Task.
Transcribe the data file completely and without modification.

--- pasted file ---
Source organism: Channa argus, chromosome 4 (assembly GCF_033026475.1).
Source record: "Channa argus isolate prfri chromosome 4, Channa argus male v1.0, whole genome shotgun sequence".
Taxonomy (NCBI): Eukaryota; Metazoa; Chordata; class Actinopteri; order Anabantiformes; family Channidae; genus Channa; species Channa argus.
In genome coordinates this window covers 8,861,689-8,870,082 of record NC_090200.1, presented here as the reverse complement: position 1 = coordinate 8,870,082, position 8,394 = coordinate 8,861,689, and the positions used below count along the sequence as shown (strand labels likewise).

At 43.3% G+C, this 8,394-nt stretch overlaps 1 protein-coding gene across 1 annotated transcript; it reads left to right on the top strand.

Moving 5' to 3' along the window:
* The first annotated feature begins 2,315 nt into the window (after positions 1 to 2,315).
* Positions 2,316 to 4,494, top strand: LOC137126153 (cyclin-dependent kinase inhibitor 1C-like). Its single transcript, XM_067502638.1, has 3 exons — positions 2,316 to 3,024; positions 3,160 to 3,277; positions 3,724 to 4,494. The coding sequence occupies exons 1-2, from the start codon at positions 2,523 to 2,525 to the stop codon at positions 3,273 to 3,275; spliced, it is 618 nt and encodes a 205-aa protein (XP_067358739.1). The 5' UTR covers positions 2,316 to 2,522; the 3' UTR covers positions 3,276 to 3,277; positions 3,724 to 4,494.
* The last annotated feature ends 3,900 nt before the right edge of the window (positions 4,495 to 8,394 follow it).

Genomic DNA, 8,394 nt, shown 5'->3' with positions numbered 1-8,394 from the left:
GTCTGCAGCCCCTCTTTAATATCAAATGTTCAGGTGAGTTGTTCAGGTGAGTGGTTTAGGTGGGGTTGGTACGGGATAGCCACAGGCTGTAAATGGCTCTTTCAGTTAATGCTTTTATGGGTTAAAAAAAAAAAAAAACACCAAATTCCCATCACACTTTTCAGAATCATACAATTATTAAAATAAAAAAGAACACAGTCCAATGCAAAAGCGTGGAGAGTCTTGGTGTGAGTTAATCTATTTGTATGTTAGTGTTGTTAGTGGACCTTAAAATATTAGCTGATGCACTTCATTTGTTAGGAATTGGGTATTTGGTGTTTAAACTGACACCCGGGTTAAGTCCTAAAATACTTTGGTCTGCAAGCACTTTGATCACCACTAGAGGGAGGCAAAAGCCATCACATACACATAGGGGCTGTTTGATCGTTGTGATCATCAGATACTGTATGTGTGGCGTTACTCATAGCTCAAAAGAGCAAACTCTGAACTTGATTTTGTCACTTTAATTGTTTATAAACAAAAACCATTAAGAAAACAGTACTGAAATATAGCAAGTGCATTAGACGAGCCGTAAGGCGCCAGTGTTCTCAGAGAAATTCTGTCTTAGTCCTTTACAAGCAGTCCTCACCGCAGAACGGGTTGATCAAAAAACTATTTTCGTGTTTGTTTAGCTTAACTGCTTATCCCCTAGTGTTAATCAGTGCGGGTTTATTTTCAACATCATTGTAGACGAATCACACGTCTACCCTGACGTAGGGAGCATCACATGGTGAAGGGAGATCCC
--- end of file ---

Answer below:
Source organism: Channa argus, chromosome 4 (assembly GCF_033026475.1).
Source record: "Channa argus isolate prfri chromosome 4, Channa argus male v1.0, whole genome shotgun sequence".
Taxonomy (NCBI): Eukaryota; Metazoa; Chordata; class Actinopteri; order Anabantiformes; family Channidae; genus Channa; species Channa argus.
In genome coordinates this window covers 8,861,689-8,870,082 of record NC_090200.1, presented here as the reverse complement: position 1 = coordinate 8,870,082, position 8,394 = coordinate 8,861,689, and the positions used below count along the sequence as shown (strand labels likewise).

At 43.3% G+C, this 8,394-nt stretch overlaps 1 protein-coding gene across 1 annotated transcript; it reads left to right on the top strand.

Moving 5' to 3' along the window:
* The first annotated feature begins 2,315 nt into the window (after positions 1 to 2,315).
* Positions 2,316 to 4,494, top strand: LOC137126153 (cyclin-dependent kinase inhibitor 1C-like). Its single transcript, XM_067502638.1, has 3 exons — positions 2,316 to 3,024; positions 3,160 to 3,277; positions 3,724 to 4,494. The coding sequence occupies exons 1-2, from the start codon at positions 2,523 to 2,525 to the stop codon at positions 3,273 to 3,275; spliced, it is 618 nt and encodes a 205-aa protein (XP_067358739.1). The 5' UTR covers positions 2,316 to 2,522; the 3' UTR covers positions 3,276 to 3,277; positions 3,724 to 4,494.
* The last annotated feature ends 3,900 nt before the right edge of the window (positions 4,495 to 8,394 follow it).

Genomic DNA, 8,394 nt, shown 5'->3' with positions numbered 1-8,394 from the left:
GTCTGCAGCCCCTCTTTAATATCAAATGTTCAGGTGAGTTGTTCAGGTGAGTGGTTTAGGTGGGGTTGGTACGGGATAGCCACAGGCTGTAAATGGCTCTTTCAGTTAATGCTTTTATGGGTTAAAAAAAAAAAAAAACACCAAATTCCCATCACACTTTTCAGAATCATACAATTATTAAAATAAAAAAGAACACAGTCCAATGCAAAAGCGTGGAGAGTCTTGGTGTGAGTTAATCTATTTGTATGTTAGTGTTGTTAGTGGACCTTAAAATATTAGCTGATGCACTTCATTTGTTAGGAATTGGGTATTTGGTGTTTAAACTGACACCCGGGTTAAGTCCTAAAATACTTTGGTCTGCAAGCACTTTGATCACCACTAGAGGGAGGCAAAAGCCATCACATACACATAGGGGCTGTTTGATCGTTGTGATCATCAGATACTGTATGTGTGGCGTTACTCATAGCTCAAAAGAGCAAACTCTGAACTTGATTTTGTCACTTTAATTGTTTATAAACAAAAACCATTAAGAAAACAGTACTGAAATATAGCAAGTGCATTAGACGAGCCGTAAGGCGCCAGTGTTCTCAGAGAAATTCTGTCTTAGTCCTTTACAAGCAGTCCTCACCGCAGAACGGGTTGATCAAAAAACTATTTTCGTGTTTGTTTAGCTTAACTGCTTATCCCCTAGTGTTAATCAGTGCGGGTTTATTTTCAACATCATTGTAGACGAATCACACGTCTACCCTGACGTAGGGAGCATCACATGGTGAAGGGAGATCCC